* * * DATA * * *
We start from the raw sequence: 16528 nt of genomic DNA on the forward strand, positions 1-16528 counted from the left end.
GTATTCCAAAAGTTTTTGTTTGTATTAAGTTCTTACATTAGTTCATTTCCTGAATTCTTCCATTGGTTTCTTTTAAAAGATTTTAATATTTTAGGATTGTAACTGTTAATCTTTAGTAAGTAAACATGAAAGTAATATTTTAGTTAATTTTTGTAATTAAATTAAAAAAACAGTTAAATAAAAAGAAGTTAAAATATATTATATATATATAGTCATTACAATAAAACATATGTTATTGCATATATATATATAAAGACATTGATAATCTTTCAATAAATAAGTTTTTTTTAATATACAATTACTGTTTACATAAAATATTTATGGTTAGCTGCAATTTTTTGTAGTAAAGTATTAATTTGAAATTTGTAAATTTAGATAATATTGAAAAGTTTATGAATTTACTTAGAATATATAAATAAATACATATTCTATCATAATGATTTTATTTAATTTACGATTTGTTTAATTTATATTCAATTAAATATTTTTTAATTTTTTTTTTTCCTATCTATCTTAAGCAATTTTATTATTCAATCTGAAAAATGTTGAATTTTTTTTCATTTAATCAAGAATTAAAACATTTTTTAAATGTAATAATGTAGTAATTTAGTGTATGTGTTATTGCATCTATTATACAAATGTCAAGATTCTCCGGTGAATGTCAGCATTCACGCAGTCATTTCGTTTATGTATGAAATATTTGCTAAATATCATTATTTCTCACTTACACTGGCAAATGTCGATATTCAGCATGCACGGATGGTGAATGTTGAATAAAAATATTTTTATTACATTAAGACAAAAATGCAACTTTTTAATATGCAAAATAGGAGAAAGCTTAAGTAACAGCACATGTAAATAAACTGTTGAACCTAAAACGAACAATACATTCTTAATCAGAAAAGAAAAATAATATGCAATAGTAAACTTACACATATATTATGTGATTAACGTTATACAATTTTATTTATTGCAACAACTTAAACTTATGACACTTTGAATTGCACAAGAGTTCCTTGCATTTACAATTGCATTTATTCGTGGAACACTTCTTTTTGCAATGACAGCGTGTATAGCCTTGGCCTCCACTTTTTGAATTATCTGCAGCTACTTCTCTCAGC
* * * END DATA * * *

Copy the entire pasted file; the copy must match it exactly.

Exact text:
We start from the raw sequence: 16528 nt of genomic DNA on the forward strand, positions 1-16528 counted from the left end.
GTATTCCAAAAGTTTTTGTTTGTATTAAGTTCTTACATTAGTTCATTTCCTGAATTCTTCCATTGGTTTCTTTTAAAAGATTTTAATATTTTAGGATTGTAACTGTTAATCTTTAGTAAGTAAACATGAAAGTAATATTTTAGTTAATTTTTGTAATTAAATTAAAAAAACAGTTAAATAAAAAGAAGTTAAAATATATTATATATATATAGTCATTACAATAAAACATATGTTATTGCATATATATATATAAAGACATTGATAATCTTTCAATAAATAAGTTTTTTTTAATATACAATTACTGTTTACATAAAATATTTATGGTTAGCTGCAATTTTTTGTAGTAAAGTATTAATTTGAAATTTGTAAATTTAGATAATATTGAAAAGTTTATGAATTTACTTAGAATATATAAATAAATACATATTCTATCATAATGATTTTATTTAATTTACGATTTGTTTAATTTATATTCAATTAAATATTTTTTAATTTTTTTTTTTCCTATCTATCTTAAGCAATTTTATTATTCAATCTGAAAAATGTTGAATTTTTTTTCATTTAATCAAGAATTAAAACATTTTTTAAATGTAATAATGTAGTAATTTAGTGTATGTGTTATTGCATCTATTATACAAATGTCAAGATTCTCCGGTGAATGTCAGCATTCACGCAGTCATTTCGTTTATGTATGAAATATTTGCTAAATATCATTATTTCTCACTTACACTGGCAAATGTCGATATTCAGCATGCACGGATGGTGAATGTTGAATAAAAATATTTTTATTACATTAAGACAAAAATGCAACTTTTTAATATGCAAAATAGGAGAAAGCTTAAGTAACAGCACATGTAAATAAACTGTTGAACCTAAAACGAACAATACATTCTTAATCAGAAAAGAAAAATAATATGCAATAGTAAACTTACACATATATTATGTGATTAACGTTATACAATTTTATTTATTGCAACAACTTAAACTTATGACACTTTGAATTGCACAAGAGTTCCTTGCATTTACAATTGCATTTATTCGTGGAACACTTCTTTTTGCAATGACAGCGTGTATAGCCTTGGCCTCCACTTTTTGAATTATCTGCAGCTACTTCTCTCAGC